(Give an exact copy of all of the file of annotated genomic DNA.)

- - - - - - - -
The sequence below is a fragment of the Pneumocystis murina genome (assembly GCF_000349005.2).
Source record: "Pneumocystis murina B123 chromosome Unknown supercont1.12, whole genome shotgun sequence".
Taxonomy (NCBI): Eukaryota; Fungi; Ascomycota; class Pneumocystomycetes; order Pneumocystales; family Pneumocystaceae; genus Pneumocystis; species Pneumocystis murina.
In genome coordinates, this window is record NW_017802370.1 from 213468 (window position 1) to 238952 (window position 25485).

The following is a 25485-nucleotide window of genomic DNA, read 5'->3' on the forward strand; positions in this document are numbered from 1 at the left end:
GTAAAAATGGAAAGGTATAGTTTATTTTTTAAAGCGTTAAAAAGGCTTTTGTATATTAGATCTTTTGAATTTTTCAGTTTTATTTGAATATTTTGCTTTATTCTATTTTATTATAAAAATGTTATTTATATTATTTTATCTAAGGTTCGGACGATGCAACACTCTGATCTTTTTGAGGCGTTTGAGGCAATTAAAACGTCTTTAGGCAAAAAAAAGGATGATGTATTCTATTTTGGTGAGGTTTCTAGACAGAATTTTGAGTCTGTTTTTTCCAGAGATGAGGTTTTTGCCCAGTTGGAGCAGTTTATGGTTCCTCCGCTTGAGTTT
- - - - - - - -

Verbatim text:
The sequence below is a fragment of the Pneumocystis murina genome (assembly GCF_000349005.2).
Source record: "Pneumocystis murina B123 chromosome Unknown supercont1.12, whole genome shotgun sequence".
Taxonomy (NCBI): Eukaryota; Fungi; Ascomycota; class Pneumocystomycetes; order Pneumocystales; family Pneumocystaceae; genus Pneumocystis; species Pneumocystis murina.
In genome coordinates, this window is record NW_017802370.1 from 213468 (window position 1) to 238952 (window position 25485).

The following is a 25485-nucleotide window of genomic DNA, read 5'->3' on the forward strand; positions in this document are numbered from 1 at the left end:
GTAAAAATGGAAAGGTATAGTTTATTTTTTAAAGCGTTAAAAAGGCTTTTGTATATTAGATCTTTTGAATTTTTCAGTTTTATTTGAATATTTTGCTTTATTCTATTTTATTATAAAAATGTTATTTATATTATTTTATCTAAGGTTCGGACGATGCAACACTCTGATCTTTTTGAGGCGTTTGAGGCAATTAAAACGTCTTTAGGCAAAAAAAAGGATGATGTATTCTATTTTGGTGAGGTTTCTAGACAGAATTTTGAGTCTGTTTTTTCCAGAGATGAGGTTTTTGCCCAGTTGGAGCAGTTTATGGTTCCTCCGCTTGAGTTT